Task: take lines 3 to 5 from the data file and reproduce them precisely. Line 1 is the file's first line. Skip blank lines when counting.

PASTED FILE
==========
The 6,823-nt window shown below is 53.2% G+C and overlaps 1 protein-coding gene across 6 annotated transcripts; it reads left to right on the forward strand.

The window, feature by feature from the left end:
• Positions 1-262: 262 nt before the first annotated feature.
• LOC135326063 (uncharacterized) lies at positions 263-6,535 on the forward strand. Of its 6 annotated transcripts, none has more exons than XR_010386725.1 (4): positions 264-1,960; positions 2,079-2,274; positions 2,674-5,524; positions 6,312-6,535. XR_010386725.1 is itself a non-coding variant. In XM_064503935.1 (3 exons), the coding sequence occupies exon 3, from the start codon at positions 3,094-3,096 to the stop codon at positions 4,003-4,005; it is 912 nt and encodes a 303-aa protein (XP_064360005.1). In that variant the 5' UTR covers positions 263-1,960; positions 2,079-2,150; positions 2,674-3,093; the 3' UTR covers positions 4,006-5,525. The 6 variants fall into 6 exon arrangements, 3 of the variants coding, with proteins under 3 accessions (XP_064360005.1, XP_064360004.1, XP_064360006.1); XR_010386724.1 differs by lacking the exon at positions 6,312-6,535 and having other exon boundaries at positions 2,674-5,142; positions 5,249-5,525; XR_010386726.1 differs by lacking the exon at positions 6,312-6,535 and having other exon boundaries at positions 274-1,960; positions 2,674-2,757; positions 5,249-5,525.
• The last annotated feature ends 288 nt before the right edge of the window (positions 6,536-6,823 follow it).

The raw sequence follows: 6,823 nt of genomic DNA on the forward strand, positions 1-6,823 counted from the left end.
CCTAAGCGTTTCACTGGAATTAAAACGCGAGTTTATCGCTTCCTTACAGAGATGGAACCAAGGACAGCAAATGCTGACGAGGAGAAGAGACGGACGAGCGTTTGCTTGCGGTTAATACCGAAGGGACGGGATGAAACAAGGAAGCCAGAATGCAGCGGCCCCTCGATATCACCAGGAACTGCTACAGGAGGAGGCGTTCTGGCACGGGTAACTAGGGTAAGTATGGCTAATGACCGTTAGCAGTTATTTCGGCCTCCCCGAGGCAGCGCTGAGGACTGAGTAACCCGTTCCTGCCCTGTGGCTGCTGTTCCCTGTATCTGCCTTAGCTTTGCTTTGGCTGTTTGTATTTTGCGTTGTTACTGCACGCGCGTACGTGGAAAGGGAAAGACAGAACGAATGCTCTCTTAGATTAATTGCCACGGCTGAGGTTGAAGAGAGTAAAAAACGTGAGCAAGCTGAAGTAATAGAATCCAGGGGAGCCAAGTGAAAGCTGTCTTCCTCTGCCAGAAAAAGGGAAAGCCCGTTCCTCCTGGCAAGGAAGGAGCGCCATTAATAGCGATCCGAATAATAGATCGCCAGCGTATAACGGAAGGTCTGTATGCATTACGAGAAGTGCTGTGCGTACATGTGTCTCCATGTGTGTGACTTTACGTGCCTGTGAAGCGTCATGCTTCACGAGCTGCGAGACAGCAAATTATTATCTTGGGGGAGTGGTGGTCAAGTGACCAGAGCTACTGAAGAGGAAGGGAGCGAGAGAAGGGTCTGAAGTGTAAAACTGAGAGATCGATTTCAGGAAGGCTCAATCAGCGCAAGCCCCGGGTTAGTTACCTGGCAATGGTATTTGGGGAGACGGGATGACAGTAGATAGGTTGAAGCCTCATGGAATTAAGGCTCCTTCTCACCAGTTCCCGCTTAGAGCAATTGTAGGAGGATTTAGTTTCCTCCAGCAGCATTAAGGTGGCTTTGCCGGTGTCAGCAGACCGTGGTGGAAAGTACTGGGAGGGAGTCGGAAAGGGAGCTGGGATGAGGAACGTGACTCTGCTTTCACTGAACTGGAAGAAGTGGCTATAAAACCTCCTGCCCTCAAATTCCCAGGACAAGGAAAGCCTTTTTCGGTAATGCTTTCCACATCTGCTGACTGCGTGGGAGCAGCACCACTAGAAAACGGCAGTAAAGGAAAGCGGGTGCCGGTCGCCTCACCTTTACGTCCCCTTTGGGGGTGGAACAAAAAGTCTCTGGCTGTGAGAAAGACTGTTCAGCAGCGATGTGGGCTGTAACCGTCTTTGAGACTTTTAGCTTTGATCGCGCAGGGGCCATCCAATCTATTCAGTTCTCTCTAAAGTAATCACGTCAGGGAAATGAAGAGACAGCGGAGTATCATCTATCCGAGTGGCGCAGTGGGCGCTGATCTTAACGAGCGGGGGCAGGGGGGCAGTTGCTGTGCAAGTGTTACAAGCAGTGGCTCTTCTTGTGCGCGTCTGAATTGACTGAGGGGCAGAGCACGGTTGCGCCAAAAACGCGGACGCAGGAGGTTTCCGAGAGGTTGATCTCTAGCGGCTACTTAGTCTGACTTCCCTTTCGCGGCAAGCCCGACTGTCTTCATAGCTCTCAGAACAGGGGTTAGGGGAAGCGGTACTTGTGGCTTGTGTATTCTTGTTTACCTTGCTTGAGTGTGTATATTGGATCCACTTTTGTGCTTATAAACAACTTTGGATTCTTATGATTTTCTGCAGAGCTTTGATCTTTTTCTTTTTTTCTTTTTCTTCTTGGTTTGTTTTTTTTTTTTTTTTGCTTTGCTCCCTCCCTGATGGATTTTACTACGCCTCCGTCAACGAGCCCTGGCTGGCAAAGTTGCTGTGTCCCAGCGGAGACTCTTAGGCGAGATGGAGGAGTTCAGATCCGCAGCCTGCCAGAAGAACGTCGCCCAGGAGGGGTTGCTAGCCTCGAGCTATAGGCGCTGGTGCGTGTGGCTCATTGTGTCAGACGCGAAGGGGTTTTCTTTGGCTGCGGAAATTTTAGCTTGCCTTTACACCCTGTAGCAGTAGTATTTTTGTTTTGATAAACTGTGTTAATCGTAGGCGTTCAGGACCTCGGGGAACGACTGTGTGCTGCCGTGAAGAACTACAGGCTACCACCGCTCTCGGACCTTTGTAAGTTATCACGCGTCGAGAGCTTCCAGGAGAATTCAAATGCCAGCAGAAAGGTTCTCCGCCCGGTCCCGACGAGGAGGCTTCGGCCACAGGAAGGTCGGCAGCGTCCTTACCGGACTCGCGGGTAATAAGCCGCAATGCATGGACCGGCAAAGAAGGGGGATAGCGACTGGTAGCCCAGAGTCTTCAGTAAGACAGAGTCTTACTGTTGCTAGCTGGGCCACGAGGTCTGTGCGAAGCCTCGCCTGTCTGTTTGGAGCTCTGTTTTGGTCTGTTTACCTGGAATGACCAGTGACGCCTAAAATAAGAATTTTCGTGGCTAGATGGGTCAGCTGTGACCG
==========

• Positions 1-262: 262 nt before the first annotated feature.
• LOC135326063 (uncharacterized) lies at positions 263-6,535 on the forward strand. Of its 6 annotated transcripts, none has more exons than XR_010386725.1 (4): positions 264-1,960; positions 2,079-2,274; positions 2,674-5,524; positions 6,312-6,535. XR_010386725.1 is itself a non-coding variant. In XM_064503935.1 (3 exons), the coding sequence occupies exon 3, from the start codon at positions 3,094-3,096 to the stop codon at positions 4,003-4,005; it is 912 nt and encodes a 303-aa protein (XP_064360005.1). In that variant the 5' UTR covers positions 263-1,960; positions 2,079-2,150; positions 2,674-3,093; the 3' UTR covers positions 4,006-5,525. The 6 variants fall into 6 exon arrangements, 3 of the variants coding, with proteins under 3 accessions (XP_064360005.1, XP_064360004.1, XP_064360006.1); XR_010386724.1 differs by lacking the exon at positions 6,312-6,535 and having other exon boundaries at positions 2,674-5,142; positions 5,249-5,525; XR_010386726.1 differs by lacking the exon at positions 6,312-6,535 and having other exon boundaries at positions 274-1,960; positions 2,674-2,757; positions 5,249-5,525.
• The last annotated feature ends 288 nt before the right edge of the window (positions 6,536-6,823 follow it).